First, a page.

Moline Memories - MHS 66 Friends

Thursday, November 18, 2010

Lawrence Eyre Can Sing for His Supper Again

Whiff Lawrence Eyre can sing for his supper again, as he once did, as a member of the Whiffenpoof Club.

The club of Old Blue tradition is open again. How successful is the reincarnation? Our team of reviewers finds out.

Mory’s, that Old Blue bastion of college clubbiness,communal drinking, and (historically) mediocre food, is back from the dead. After years of declining membership and financial strain under a costly labor contract, the club closed in 2008 and fired its employees. Its signature prime rib, Welsh rarebit, and Indian pudding vanished from New Haven.

This summer, Mory’s reopened its doors, boasting a $3.1 million renovation, a new chef, a bar, and much more liberal membership policies. Previously, Mory’s was for Yale students, alumni, and faculty only. The new Mory’s welcomes Yale Rep theatergoers, members of the New Haven Chamber of Commerce, and all university employees, among other groups. Annual dues, which had been rising in recent years, have been lowered. (Students can pay $5 for a membership lasting their whole Yale career.) The goals, says Mory’s president Christopher Getman ’64, are to boost membership and make Mory’s the tradition of a new generation of Yalies. And also: solvency.

The students now have a bar open past nine, the faculty cheaper lunches and fees, the Whiffs a table large enough to seat their whole group, the traditionalists a few Mory’s favorites still on the menu. But will they come? We assembled a crack team of reviewers to scope out the new club. They tell us how the food compares with New Haven’s gourmet scene (and the dining halls), whether the bar is worthy of your birthday party, and how well the decor lives up to the Mory’s of nostalgia.


Rudy Vallee's first major hit--a bit of Yale whimsy given national popularity by the charismatic crooner.

(words Meade Minnegerode; tune attributed to Tod Galloway)

To the tables down at Mory's,
To the place where Louis dwells,
To the dear old Temple Bar
We love so well,

Sing the Whiffenpoofs assembled
With their glasses raised on high,
And the magic of their singing casts its spell.

Yes, the magic of their singing
Of the songs we love so well:
"Shall I, Wasting" and "Mavourneen" and the rest.

We will serenade our Louis
While life and voice shall last
Then we'll pass and be forgotten with the rest.

We are poor little lambs
Who have lost our way.
Baa! Baa! Baa!
We are little black sheep
Who have gone astray.
Baa! Baa! Baa!

Gentlemen songsters off on a spree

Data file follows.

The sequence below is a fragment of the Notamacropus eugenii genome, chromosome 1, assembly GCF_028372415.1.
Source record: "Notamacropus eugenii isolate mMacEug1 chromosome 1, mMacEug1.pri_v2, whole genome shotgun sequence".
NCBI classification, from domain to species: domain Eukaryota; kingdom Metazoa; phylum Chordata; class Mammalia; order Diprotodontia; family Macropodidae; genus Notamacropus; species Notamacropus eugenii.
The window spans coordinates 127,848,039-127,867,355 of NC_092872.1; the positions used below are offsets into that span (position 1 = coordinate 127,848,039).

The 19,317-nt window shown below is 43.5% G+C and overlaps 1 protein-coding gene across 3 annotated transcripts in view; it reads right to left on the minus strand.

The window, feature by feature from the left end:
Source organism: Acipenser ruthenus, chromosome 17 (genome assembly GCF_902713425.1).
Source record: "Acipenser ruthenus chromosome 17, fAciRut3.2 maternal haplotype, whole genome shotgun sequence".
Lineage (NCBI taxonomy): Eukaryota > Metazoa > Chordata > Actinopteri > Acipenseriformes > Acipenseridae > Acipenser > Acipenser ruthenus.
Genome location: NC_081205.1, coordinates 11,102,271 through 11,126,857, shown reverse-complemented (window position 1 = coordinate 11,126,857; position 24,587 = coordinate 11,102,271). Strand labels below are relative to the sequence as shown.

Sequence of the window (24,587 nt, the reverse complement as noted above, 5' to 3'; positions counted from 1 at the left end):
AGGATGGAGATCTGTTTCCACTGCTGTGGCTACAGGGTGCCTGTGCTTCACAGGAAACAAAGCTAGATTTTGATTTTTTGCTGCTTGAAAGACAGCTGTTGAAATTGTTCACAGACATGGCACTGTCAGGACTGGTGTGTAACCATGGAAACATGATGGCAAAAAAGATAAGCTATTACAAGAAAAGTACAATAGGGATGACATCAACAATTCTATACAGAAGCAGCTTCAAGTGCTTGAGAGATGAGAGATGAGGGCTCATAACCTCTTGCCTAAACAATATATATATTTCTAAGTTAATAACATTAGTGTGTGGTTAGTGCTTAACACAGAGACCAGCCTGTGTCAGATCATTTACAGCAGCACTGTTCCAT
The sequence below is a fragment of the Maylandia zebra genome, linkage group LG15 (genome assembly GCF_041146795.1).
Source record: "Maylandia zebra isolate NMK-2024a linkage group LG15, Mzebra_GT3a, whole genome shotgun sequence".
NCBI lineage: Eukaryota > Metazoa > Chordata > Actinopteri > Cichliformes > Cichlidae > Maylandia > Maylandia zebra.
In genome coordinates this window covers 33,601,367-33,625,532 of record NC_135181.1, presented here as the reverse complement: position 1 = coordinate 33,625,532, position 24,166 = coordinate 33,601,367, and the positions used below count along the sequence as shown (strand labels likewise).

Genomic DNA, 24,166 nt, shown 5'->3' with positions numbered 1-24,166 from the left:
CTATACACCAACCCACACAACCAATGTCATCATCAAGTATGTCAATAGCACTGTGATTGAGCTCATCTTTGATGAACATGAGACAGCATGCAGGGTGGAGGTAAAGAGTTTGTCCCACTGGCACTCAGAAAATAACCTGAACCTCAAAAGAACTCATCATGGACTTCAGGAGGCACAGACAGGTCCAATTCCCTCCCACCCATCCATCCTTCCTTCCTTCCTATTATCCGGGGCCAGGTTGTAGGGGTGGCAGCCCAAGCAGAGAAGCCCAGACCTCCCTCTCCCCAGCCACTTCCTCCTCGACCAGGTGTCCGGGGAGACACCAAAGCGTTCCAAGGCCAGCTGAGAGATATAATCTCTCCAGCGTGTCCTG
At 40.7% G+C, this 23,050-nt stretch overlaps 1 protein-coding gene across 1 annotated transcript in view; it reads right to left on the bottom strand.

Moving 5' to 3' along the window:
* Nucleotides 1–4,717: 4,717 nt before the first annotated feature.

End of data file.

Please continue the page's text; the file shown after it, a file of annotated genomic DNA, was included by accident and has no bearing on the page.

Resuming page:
Doomed from here to eternity
God have mercy on such as we.
Baa! Baa! Baa!

Much more from Wiki:

The Whiffenpoof Song was published in sheet music form in 1909. It became a hit first for Rudy Vallee in 1927 and later in 1947 for Bing Crosby. It has also been recorded by Elvis Presley, Count Basie, Perry Como, the Statler Brothers and countless others. Mory's refers to Mory's Temple Bar and Louis to a former owner of Mory's. The chorus is derived from the poem "Gentlemen Rankers" by Rudyard Kipling, which was set to music by Guy H. Scull (Harvard '98) and adapted with lyrics by Meade Minnigrode (Yale '10).

The chorus was also used in the movie 12 O'Clock High with Gregory Peck. It can be heard being sung in the background after the unit receives its first unit commendation.


The Yale Whiffenpoofs are the oldest collegiate a cappella group in the United States, established in 1909.[1] Best known for "The Whiffenpoof Song," based on a tune written by Guy H. Scull (Harvard 1898) and adapted with lyrics by Meade Minnigerode (Yale 1910). the group comprises senior men who compete in the spring of their junior year for 14 spots.[3] The business manager and musical director of the group, known in Whiff tradition respectively as the "Popocatepetl" and "Pitchpipe"[4] are chosen by members of the previous year's group, although an alumni organization maintains close ties with the group.

The Whiffenpoofs have performed for generations at a number of venues, including Lincoln Center, the White House, the Salt Lake Tabernacle, McAfee Coliseum, Carnegie Hall and the Rose Bowl. The group has also appeared on television shows such as Jeopardy!, The Today Show, Saturday Night Live, 60 Minutes, Gilmore Girls and The West Wing.

Throughout the school year, the Whiffenpoofs traditionally perform Monday nights at Mory's, known more formally as "Mory's Temple Bar," circulating from room to room singing.

The Whiffs' best-known alumnus may be Cole Porter, who sang in the 1913 lineup of the Whiffenpoofs when he was a student at Yale. Today the group often performs Porter songs in tribute.

The Whiffenpoofs donate part of their proceeds each year to the Whiffenpoof Children's Literacy Initiative, which aims to create 15 literacy centers in 12 countries, including the US. They travel extensively during the school year and take a three-month world tour during the summer. At one time most members were full-time students, but today many members take all or part of the year off and are effectively full-time professional Whiffenpoofs.

The word "whiffenpoof" originated in the 1908 opera Little Nemo by Victor Herbert, based on the comic strip Little Nemo in Slumberland by Windsor McCay.